As semiconductors become more powerful, the amount of heat they generate has increased significantly. Chips just an eighth of an inch square will soon emit as much heat as a 100-watt light bulb.
Existing methods of spray cooling chips are prone to "pooling," with residual liquid left on the chip. This liquid forms an insulating vapor bubble, causing chips to overheat and malfunction.
Future chips with multiple functionalities on a single chip will have some areas of high heat, low heat and no heat. Targeted spray cooling is essential to avoid pooling. HP Labs scientists invented a method of using HP's inkjet printing technology, inkjet heads, to target coolant spray to precise areas of the chip.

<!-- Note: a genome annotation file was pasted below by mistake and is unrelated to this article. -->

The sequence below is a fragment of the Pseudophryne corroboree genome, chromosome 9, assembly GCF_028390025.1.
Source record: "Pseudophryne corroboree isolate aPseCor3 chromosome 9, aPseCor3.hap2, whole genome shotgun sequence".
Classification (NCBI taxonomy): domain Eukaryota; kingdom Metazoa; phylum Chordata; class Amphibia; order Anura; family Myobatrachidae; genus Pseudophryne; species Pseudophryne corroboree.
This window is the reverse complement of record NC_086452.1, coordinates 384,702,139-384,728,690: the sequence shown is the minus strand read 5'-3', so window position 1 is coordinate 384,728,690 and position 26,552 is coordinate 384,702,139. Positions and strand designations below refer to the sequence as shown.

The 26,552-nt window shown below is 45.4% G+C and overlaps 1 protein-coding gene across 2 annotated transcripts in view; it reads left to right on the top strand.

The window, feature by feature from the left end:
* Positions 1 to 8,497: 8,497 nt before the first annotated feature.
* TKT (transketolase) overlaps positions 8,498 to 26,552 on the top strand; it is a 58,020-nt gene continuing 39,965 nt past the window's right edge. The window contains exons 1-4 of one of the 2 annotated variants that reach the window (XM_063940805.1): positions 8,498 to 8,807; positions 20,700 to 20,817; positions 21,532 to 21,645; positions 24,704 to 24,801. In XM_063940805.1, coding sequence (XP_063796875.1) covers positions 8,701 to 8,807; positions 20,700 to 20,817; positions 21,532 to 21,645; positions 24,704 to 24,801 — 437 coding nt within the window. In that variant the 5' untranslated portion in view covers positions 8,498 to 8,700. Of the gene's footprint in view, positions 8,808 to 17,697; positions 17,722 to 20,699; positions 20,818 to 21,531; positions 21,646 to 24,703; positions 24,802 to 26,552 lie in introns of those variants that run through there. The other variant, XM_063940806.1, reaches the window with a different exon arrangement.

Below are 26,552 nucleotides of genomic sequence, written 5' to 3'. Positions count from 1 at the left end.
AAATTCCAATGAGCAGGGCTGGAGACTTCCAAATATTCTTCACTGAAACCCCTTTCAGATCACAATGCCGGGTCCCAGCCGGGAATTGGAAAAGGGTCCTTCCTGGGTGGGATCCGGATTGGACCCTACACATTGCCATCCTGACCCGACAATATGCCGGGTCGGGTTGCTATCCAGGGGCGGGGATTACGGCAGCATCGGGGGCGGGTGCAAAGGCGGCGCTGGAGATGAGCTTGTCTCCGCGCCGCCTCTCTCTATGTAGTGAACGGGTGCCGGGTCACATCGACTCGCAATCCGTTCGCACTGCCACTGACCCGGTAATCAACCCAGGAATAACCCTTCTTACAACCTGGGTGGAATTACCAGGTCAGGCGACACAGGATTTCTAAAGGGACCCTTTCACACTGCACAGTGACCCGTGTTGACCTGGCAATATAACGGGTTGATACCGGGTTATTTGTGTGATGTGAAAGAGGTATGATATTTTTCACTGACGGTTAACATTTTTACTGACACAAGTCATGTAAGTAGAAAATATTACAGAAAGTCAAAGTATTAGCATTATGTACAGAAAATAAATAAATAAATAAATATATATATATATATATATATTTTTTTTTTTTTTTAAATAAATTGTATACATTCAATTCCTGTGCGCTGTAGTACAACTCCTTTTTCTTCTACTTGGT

The mechanism sprays a measured amount of dielectric liquid coolant onto the chip according to its heat level. The device controls the distribution, flow-rate and velocity of the liquid in much the same way inkjet printers control the placement of ink on a printed page.
The liquid vaporizes on impact, cooling the chip, and the vapor is then passed through a heat exchanger and pumped back into a reservoir that feeds the spray device.
shows that technology in action. Initially, the coolant spray
(which appears here as opaque waves) is directed at the entire
chip. Then the spray pinpoints each quadrant of the chip.
Some pooling is evident here only because the chip is not
heated, so the liquid cannot evaporate.